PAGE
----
Here is a nice video created by Common Craft for Dropbox. It explains the cloud computing concept in non-technical terms. Basically, Dropbox lets you store files and synchronize folders on your computer with the Dropbox server. You can then share your folders across multiple computers, mobile devices and with other people.
I posted about the various file storage/sharing web applications a while ago. Each one has it's own perks. The biggest perk for Dropbox is that desktop folder that makes it really easy to place files for sharing without having to log in and upload anything. Another benefit is that there is no file size upload limit aside from the 2GB storage limit. This is a limitation that I came across with Box.net, which caps each individual file upload at 25MB on the free account, even though they offer 5GB of free storage space.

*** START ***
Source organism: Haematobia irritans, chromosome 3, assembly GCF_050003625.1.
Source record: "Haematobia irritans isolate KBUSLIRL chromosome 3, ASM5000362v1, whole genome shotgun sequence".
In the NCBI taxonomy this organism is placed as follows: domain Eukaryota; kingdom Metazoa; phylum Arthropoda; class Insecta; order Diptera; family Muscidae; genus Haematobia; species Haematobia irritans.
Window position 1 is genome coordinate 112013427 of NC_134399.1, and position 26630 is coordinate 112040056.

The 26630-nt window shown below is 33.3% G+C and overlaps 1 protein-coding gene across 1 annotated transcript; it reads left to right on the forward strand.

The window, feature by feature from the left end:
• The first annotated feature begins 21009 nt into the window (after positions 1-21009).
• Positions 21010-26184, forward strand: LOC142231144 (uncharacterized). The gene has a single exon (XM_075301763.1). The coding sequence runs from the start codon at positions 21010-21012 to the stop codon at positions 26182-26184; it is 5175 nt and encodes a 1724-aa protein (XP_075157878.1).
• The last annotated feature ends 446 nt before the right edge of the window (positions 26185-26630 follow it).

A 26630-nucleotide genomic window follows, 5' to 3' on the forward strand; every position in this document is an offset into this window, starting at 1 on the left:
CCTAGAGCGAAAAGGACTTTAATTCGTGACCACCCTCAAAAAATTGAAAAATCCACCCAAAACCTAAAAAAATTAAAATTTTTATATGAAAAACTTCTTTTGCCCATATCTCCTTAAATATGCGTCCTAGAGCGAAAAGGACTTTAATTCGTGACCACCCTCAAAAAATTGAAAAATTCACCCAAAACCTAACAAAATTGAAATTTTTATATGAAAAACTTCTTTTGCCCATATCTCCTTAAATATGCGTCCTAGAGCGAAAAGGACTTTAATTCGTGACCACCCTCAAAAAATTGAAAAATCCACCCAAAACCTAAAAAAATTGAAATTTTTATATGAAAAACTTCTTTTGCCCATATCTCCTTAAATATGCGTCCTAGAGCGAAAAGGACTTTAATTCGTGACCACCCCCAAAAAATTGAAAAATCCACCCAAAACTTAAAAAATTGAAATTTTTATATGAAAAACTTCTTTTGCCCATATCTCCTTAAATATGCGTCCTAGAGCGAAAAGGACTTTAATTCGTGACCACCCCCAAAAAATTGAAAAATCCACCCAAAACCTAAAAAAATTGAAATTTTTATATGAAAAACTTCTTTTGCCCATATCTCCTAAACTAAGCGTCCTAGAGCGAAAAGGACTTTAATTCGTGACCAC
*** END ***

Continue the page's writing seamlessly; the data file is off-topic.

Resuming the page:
The other file sharing app that I wrote about was Google Docs. It works great for sharing Word, Excel and PPT files but I have had some trouble sharing video files. However, according to Vaughan-Nichols from ZDnet, it seems that Dropbox and Google Docs might join forces. Let's hope this will bring us something spectacular.
In my classes, Dropbox is especially handy when I want students to record audio or video files and share them with the class or to collaborate on projects where students need to share or exchange large files with one another.
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